How to buy or sell a home during the pandemic

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As we’re entering the spring selling season, the explosion in coronavirus cases is crimping home sales. In other circumstances, this spring would have been booming – the economy had been running strong, mortgage rates sat near all-time lows and consumer confidence was high.

Now the coronavirus is slowing the market, if not the enthusiasm for buying a home. Still, buyers and sellers are coming together, and if you’re out in the market now, it may indicate that you’re serious and ready to strike a deal, despite today’s hurdles, says Dr. Jessica Lautz, vice president, demographics and behavioral insights at the National Association of Realtors (NAR).

How homebuyers are coping during the pandemic

One of the biggest of these hurdles is the potential danger of visiting a prospective home. Would-be buyers are not keen on entering a home where they could be exposed to the coronavirus, nor are sellers especially cordial in receiving a parade of unknown buyers. And realtors, of course, are in the middle of the process, exposed to the issues of both parties.

Inspections and appraisals are huge hurdles for the industry as well, given that individuals conducting them typically need physical access to the home and are concerned about the health threat, too.

“There are a lot of sellers who want to avoid unnecessary traffic coming into their homes,” Lautz says.

To overcome some of these difficulties, buyers and sellers are increasingly turning to digital tools. While these tools had already seen some adoption before the coronavirus, now they’re becoming increasingly en vogue as “social distancing” is the new normal.

“Realtors can show buyers a virtual tour of the home and no one ever sets foot in it,” Lautz says.

That’s only accelerating existing trends in home shopping, where buyers have staked out their prospects before going to visit them. According to NAR’s 2019 Survey of Home Buyers and Sellers, about 44 percent of buyers first looked for properties online before shopping in person. And a whopping 93 percent of all buyers looked online at some point during the buying process.

And for appraisers and inspectors, more lenders are accepting exterior inspections or even appraisals based on tax records and other publicly available information.

If you can find a house that you like, then you’ll need to secure a mortgage, a process that’s taking longer these days, through no fault of the seller or buyer. Low mortgages rates have led to a rush of business, both new mortgages and refinances, and that’s slowed lenders.

Buyers may be slowed in receiving employment verification from a short-staffed employer, while it may be difficult for municipal and county offices to officially record the property transfer when many are closed or short-staffed themselves. At least 1,000 recording offices around the U.S. have reduced hours or closed entirely, according to the American Land Title Association.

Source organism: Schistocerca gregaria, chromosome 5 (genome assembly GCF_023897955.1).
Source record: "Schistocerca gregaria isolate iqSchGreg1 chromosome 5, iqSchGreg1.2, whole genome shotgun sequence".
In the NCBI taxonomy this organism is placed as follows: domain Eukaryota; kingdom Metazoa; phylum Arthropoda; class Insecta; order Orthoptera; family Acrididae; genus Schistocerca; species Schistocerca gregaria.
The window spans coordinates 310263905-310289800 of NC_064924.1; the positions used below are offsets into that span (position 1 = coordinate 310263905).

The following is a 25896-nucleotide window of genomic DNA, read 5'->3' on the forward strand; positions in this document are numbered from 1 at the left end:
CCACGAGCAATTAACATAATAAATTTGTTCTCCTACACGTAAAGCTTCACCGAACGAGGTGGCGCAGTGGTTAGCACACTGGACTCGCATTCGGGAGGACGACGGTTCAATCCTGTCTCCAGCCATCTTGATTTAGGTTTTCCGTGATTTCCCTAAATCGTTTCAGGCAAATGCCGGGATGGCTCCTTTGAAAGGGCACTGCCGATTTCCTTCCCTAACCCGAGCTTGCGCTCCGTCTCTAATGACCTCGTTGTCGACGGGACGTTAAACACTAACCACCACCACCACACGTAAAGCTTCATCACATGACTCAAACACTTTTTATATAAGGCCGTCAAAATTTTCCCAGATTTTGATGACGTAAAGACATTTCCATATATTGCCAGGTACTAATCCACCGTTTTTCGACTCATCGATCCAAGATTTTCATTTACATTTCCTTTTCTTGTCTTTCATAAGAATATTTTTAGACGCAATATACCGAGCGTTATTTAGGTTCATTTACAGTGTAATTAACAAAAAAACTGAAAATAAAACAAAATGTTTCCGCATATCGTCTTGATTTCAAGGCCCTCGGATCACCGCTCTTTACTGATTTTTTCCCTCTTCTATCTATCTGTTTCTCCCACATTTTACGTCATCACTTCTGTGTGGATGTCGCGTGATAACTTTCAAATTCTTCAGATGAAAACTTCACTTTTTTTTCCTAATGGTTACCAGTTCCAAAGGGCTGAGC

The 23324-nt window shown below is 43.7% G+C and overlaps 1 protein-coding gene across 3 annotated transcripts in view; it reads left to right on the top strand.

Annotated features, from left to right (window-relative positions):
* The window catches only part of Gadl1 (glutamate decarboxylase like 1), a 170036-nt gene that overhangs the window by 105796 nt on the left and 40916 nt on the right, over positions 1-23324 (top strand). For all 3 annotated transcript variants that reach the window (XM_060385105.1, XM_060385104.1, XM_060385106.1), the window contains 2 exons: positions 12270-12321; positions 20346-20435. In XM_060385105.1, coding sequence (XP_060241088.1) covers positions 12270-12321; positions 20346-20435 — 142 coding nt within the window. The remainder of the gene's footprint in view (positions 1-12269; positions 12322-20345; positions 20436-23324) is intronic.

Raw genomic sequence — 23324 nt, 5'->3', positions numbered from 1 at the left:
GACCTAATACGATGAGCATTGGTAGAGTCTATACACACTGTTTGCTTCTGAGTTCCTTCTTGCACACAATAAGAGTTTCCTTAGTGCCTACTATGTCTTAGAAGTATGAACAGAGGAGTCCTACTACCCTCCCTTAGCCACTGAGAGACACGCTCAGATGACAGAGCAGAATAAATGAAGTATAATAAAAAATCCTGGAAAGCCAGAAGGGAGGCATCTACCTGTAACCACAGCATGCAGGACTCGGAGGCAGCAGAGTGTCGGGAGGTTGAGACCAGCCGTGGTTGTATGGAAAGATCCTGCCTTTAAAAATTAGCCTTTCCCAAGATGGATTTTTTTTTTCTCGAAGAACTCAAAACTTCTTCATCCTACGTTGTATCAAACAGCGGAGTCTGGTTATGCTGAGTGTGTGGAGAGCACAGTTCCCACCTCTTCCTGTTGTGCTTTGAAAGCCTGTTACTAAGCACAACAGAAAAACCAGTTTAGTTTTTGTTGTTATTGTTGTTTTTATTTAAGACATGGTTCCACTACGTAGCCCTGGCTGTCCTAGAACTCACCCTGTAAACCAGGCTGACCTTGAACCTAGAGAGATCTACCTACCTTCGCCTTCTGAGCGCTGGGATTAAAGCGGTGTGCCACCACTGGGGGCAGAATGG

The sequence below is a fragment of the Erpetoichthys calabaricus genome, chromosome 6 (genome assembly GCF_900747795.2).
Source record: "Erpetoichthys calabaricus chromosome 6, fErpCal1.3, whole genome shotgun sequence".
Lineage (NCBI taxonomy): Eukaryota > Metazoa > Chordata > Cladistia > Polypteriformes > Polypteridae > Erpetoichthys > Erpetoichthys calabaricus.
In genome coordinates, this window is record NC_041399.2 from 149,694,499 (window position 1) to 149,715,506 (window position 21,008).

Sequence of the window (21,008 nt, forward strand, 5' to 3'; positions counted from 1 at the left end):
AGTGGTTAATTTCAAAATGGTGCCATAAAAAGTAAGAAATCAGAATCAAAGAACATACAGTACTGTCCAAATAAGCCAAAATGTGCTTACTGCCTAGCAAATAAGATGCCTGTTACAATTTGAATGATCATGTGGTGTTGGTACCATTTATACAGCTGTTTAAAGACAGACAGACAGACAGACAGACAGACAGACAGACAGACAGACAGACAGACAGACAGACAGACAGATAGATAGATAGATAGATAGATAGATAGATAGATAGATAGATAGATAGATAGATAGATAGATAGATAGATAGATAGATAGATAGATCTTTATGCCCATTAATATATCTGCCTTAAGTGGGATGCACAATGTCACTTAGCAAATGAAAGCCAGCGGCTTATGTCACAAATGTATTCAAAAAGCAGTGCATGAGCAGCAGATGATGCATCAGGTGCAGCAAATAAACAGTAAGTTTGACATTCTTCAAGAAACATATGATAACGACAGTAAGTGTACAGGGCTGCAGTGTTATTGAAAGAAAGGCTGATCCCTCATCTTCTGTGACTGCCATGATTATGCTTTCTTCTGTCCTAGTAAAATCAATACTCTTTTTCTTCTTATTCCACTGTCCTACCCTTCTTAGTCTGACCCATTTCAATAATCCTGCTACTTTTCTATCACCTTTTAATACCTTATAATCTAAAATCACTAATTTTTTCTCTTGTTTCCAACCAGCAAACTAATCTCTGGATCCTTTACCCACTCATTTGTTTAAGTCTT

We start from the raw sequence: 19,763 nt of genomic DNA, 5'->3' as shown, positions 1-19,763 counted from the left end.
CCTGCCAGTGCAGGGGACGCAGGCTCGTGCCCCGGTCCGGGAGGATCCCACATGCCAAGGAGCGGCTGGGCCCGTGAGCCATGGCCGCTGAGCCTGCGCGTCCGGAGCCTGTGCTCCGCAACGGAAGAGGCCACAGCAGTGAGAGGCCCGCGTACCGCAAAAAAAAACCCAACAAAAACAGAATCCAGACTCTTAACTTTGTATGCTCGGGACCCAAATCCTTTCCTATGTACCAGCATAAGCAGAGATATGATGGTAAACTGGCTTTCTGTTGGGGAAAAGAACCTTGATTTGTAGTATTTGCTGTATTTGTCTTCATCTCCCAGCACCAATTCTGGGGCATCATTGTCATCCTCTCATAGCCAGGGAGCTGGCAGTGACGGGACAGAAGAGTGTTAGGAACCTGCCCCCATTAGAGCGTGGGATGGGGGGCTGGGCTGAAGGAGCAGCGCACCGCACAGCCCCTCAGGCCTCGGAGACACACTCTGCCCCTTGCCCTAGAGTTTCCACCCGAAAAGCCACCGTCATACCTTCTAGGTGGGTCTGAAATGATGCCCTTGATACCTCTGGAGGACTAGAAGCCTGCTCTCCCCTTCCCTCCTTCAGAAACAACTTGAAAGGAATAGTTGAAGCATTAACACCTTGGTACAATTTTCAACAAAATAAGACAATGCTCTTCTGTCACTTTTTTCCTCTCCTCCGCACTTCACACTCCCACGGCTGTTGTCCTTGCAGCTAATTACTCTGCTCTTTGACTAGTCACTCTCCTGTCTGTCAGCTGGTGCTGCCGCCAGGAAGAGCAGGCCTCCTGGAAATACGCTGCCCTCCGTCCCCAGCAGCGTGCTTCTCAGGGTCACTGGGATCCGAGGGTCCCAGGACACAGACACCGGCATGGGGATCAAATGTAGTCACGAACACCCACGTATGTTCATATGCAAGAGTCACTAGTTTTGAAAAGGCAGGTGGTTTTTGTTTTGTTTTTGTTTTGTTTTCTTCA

Reliance on digital is increasing

Many states have authorized electronic notarization for the closing process. It’s already available in more than 20 states, according to the Wall Street Journal, and other states have taken emergency measures to allow the electronic process, in order to speed closing.

“Our members are reporting that they’re frequently using e-signatures rather than being available in person,” says the NAR’s Lautz.

So both buyers and sellers are using digital tools that speed the somewhat old-fashioned process of homebuying. Still, both sides need to realize that closing the home sale will take longer due to the coronavirus, and they need to factor potential delays into the process.

Lautz explains that digital tools can also mitigate those delays, if not outright eliminate them, helping both buyers and sellers. “Buyers can focus the home search process to the most likely targets, rather than seeing every home they might be interested in, and then they can work with an agent to see these top candidates,” she says.

Sellers, on the other hand, can avoid a parade of unnecessary buyers through their home.

With the potential for delays already part of the expectation now, buyers need to stay focused on completing paperwork accurately and on a timely basis, so that the process is not delayed any further. Completing paperwork is one of the top concerns of homebuyers, says Lautz.

Delays are making the process more cumbersome, but buyers and sellers who are out in the market right now may be more serious about making a deal work because they need to get it done. That could be beneficial for both sides of the transaction. To avoid delay, buyers should know what kind of mortgage rates they’ll be able to obtain and how much house they can afford.

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Written by
James Royal
Senior investing and wealth management reporter
Bankrate senior reporter James F. Royal, Ph.D., covers investing and wealth management. His work has been cited by CNBC, the Washington Post, The New York Times and more.
Edited by
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